Dana Goldstein | September 23, 2010
Here's what you see in Waiting for Superman, the new documentary that celebrates the charter school movement while blaming teachers unions for much of what ails American education: working- and middle-class parents desperate to get their charming, healthy, well-behaved children into successful public charter schools.
Here's what you don't see: the four out of five charters that are no better, on average, than traditional neighborhood public schools (and are sometimes much worse); charter school teachers, like those at the Green Dot schools in Los Angeles, who are unionized and like it that way; and noncharter neighborhood public schools, like PS 83 in East Harlem and the George Hall Elementary School in Mobile, Alabama, that are nationally recognized for successfully educating poor children.
You don't see teen moms, households without an adult English speaker or headed by a drug addict, or any of the millions of children who never have a chance to enter a charter school lottery (or get help with their homework or a nice breakfast) because adults simply aren't engaged in their education. These children, of course, are often the ones who are most difficult to educate, and the ones neighborhood public schools can't turn away.
You also don't learn that in the Finnish education system, much cited in the film as the best in the world, teachers are—gasp!—unionized and granted tenure, and families benefit from a cradle-to-grave social welfare system that includes universal daycare, preschool and healthcare, all of which are proven to help children achieve better results at school.
In other words, Waiting for Superman is a moving but vastly oversimplified brief on American educational inequality. Nevertheless, it has been greeted by rapturous reviews.
"Can One Little Movie Save America's Schools?" asked the cover of New York magazine. On September 20 The Oprah Winfrey Show featured the film's director, Davis Guggenheim, of An Inconvenient Truth. Tom Friedman of the New York Times devoted a column to praising the film. Time published an education issue coinciding with the documentary's release and is planning a conference built in part around the school reform strategies the film endorses. NBC, too, will host an education reform conference in late September; Waiting for Superman will be screened and debated there, and many of the reformers involved in its production will be there. Katie Couric of CBS Evening News has promised a series of segments based on the movie.
Meanwhile, mega-philanthropist Bill Gates, who appears in Waiting for Superman, hit the road in early September to promote the film; while he was at it, he told an audience at the Toronto International Film Festival that school districts should cut pension payments for retired teachers. Other players in the free-market school reform movement, most of whom had seen the documentary at early screenings for opinion leaders and policy-makers, anticipated its September 24 release with cautious optimism.
The media excitement around the film "is beginning to open up an overdue public conversation," says Amy Wilkins, vice president at the Washington advocacy group Education Trust. "Do I think the coverage is always elegant and superior and perfect? No. Of course there is going to be some bumbling and stumbling. But the fact that the film is provoking this conversation is really important for teachers and kids."
Indeed, a tense public sparring match over the achievement gap, unions and the future of the teaching profession is already under way. In August the Los Angeles Times defied the protests of unions and many education policy experts by publishing a searchable online database of elementary school teachers' effectiveness rankings. The newspaper's calculations were made using a new statistical method called value-added measurement, which is based on children's standardized test scores and which social scientists across the political spectrum agree is volatile and often flawed.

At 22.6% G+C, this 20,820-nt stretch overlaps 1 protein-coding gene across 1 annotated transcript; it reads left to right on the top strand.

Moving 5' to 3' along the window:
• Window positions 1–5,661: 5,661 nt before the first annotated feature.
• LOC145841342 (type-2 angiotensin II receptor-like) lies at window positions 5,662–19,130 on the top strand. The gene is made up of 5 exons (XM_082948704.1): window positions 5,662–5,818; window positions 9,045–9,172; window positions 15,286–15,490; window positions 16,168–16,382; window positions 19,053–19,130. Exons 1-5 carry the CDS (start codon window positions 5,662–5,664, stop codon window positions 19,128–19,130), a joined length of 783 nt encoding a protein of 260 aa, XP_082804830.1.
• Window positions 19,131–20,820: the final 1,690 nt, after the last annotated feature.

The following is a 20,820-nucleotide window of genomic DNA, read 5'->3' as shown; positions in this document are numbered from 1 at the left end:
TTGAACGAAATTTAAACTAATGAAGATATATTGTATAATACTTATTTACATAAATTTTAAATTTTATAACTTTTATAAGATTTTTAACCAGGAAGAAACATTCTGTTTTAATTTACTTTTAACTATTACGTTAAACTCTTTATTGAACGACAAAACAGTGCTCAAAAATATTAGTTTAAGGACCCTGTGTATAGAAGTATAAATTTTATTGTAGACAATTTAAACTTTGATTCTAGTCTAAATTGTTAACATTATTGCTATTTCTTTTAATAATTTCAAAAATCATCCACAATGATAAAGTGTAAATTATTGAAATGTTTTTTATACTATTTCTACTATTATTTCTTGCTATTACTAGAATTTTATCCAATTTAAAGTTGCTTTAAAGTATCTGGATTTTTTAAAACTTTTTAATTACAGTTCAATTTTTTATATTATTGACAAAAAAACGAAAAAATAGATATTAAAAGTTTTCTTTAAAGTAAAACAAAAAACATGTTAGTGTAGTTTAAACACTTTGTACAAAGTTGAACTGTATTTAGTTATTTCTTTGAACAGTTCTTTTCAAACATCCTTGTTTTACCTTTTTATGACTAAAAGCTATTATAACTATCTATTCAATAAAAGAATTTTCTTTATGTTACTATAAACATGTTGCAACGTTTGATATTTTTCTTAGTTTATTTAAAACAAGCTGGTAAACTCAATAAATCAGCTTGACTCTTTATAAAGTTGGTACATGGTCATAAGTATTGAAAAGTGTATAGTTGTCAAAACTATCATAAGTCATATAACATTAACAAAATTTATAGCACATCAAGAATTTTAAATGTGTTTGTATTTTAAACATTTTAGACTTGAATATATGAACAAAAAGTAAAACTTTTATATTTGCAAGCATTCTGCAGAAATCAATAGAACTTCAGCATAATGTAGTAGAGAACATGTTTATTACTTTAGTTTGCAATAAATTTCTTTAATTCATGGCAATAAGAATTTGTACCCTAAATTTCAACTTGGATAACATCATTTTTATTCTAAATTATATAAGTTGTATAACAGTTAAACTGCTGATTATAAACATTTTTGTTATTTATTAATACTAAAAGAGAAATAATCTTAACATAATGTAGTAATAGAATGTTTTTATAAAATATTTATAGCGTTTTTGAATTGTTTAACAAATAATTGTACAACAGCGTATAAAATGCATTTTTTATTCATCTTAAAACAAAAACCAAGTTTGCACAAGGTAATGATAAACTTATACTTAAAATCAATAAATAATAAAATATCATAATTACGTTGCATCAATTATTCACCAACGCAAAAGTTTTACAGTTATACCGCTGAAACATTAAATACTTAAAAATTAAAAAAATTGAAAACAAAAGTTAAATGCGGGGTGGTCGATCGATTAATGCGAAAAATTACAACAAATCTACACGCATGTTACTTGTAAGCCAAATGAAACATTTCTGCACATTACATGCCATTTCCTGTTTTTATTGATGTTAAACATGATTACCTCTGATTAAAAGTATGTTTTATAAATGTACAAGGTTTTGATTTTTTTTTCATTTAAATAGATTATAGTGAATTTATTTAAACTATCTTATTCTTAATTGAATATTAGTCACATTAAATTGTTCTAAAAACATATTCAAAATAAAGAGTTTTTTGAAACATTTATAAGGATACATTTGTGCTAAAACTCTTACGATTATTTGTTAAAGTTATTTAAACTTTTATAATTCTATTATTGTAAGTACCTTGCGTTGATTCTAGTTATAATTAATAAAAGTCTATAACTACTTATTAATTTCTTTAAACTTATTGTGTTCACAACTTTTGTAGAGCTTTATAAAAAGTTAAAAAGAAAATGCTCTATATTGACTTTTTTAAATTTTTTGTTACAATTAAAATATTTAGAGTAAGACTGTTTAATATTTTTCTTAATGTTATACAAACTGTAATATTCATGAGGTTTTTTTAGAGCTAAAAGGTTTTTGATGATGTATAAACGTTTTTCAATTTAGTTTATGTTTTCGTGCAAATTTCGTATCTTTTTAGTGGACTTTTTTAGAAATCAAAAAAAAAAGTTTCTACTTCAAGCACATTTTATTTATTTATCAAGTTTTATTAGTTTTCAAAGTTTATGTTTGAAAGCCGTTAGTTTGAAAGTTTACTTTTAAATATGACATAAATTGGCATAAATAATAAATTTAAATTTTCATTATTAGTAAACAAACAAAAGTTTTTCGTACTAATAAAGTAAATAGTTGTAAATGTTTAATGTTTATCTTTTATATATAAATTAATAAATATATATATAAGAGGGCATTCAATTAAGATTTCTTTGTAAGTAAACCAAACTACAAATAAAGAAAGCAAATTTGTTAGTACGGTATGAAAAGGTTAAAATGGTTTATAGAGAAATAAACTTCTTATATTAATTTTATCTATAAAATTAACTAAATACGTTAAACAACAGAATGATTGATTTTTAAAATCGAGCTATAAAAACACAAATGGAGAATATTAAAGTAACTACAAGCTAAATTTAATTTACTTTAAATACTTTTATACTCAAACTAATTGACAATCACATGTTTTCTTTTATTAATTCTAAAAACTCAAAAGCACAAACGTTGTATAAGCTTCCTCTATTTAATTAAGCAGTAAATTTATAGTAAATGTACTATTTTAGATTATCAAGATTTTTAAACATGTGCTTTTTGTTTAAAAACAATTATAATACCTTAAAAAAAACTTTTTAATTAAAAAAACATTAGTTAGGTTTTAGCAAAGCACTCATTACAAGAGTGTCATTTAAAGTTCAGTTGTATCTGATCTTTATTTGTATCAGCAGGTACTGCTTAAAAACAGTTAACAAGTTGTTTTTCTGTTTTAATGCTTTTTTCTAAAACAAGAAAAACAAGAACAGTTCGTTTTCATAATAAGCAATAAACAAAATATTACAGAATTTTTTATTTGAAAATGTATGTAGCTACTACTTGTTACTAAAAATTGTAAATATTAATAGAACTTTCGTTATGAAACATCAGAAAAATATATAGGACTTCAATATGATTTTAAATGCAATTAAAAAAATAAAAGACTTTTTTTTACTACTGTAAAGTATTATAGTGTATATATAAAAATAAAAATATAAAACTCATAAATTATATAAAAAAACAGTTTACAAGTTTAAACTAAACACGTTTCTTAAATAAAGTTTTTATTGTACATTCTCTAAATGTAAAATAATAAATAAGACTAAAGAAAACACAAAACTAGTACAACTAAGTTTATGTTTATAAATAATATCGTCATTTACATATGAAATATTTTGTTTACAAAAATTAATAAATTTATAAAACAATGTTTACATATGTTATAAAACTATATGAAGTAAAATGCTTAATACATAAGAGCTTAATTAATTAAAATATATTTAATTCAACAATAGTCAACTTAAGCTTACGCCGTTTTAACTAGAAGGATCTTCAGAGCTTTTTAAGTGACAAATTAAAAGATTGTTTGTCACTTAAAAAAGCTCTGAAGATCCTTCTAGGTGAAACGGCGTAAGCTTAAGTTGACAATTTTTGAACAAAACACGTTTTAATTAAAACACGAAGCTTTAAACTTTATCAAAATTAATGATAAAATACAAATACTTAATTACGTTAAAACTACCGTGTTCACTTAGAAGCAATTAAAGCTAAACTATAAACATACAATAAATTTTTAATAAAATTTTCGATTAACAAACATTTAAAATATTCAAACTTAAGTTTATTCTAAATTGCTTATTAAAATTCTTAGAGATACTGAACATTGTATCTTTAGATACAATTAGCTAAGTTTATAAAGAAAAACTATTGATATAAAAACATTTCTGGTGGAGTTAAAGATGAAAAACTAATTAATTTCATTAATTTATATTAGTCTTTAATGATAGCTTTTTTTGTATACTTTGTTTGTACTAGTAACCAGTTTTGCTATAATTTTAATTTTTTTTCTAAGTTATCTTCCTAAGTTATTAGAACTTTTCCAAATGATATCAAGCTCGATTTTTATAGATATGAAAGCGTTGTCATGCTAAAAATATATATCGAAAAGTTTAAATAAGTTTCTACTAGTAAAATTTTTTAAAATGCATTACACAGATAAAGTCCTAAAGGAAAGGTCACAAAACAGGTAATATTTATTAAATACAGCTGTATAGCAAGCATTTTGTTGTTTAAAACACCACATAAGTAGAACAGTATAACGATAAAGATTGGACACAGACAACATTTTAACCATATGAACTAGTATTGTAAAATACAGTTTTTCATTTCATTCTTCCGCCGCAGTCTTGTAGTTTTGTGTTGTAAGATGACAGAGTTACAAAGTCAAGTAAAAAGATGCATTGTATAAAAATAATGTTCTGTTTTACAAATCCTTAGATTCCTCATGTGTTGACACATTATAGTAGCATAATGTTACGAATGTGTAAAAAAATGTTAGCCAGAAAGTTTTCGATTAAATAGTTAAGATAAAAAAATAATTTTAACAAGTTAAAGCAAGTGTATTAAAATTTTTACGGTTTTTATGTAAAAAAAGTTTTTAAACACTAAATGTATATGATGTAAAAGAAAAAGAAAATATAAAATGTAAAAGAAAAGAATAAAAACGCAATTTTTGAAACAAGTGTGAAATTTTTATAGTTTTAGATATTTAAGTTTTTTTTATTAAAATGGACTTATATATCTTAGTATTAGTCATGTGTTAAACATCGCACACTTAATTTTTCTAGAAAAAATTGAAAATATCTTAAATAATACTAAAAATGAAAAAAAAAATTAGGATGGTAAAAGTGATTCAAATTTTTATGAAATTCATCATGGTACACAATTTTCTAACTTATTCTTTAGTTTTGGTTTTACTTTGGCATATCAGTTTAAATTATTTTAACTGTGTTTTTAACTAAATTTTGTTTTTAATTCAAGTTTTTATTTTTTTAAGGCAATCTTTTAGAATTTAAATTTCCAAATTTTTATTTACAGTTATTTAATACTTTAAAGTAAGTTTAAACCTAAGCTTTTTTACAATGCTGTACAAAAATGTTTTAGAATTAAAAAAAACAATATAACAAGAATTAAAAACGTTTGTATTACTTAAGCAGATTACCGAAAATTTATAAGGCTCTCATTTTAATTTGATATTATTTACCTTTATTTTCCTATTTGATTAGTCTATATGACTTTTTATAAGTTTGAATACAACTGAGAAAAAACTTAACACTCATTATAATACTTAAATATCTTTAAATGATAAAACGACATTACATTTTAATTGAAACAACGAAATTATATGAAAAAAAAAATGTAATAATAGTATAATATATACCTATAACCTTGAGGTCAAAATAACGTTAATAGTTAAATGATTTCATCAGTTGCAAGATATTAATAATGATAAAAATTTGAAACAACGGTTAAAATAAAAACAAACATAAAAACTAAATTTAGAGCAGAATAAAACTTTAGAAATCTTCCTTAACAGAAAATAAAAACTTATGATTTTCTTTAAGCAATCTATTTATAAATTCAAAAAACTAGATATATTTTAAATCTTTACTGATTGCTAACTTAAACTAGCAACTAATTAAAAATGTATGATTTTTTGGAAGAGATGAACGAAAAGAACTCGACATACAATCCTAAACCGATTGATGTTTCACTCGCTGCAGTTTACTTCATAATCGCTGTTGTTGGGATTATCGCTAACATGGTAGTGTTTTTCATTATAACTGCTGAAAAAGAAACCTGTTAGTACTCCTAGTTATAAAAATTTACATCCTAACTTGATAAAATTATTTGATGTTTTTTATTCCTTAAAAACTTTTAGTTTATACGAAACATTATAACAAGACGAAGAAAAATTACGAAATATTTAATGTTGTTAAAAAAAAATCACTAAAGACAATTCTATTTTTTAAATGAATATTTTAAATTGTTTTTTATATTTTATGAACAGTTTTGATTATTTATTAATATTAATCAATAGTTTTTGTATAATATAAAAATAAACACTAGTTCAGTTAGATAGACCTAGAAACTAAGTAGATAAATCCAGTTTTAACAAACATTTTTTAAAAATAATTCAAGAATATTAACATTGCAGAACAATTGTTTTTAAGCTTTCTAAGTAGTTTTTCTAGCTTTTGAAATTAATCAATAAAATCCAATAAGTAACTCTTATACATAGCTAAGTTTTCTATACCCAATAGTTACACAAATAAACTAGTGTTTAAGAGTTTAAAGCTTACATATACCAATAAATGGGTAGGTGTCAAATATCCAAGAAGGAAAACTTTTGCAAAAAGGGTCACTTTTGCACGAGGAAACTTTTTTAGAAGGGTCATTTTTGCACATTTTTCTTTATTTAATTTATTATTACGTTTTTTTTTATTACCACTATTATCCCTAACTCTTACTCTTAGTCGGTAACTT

In Washington, Mayor Adrian Fenty lost his re-election bid in part because of black voters' skepticism toward his aggressive school reform efforts, led by lightning-rod schools chancellor Michelle Rhee, who pursued an agenda of closing troubled neighborhood schools, instituting a privately funded merit-pay program for teachers and firing teachers and principals deemed ineffective. And at the federal level, President Obama's signature education program, the Race to the Top grant competition, pressures states to implement many of the most controversial teacher reforms, including merit pay based on value-added measurement.
Yet under the radar of this polarized debate, union affiliates across the country are coming to the table to talk about effective teaching in a more meaningful way than they ever have before. These stories of cooperation, from Pittsburgh to Memphis, are rarely being told, in part because national union leaders are worried about vocally stepping out beyond their members, and in part because of the media's tendency to finger-point at organized labor.
As in the work of influential magazine writer Steven Brill, this intra-union ferment is ignored in Waiting for Superman. The film presents teachers unions as the villains in the struggle to close the achievement gap, despite their long history of advocating for more school funding, smaller class sizes and better school resources and facilities. Guggenheim represents the unions through Randi Weingarten, president of the 1.5 million–member American Federation of Teachers (AFT). Ominous music plays during some of her interviews, which are presented alongside footage of Harlem Children's Zone founder Geoffrey Canada and former Milwaukee superintendent and school-voucher proponent Howard Fuller complaining that union contracts protect bad teachers.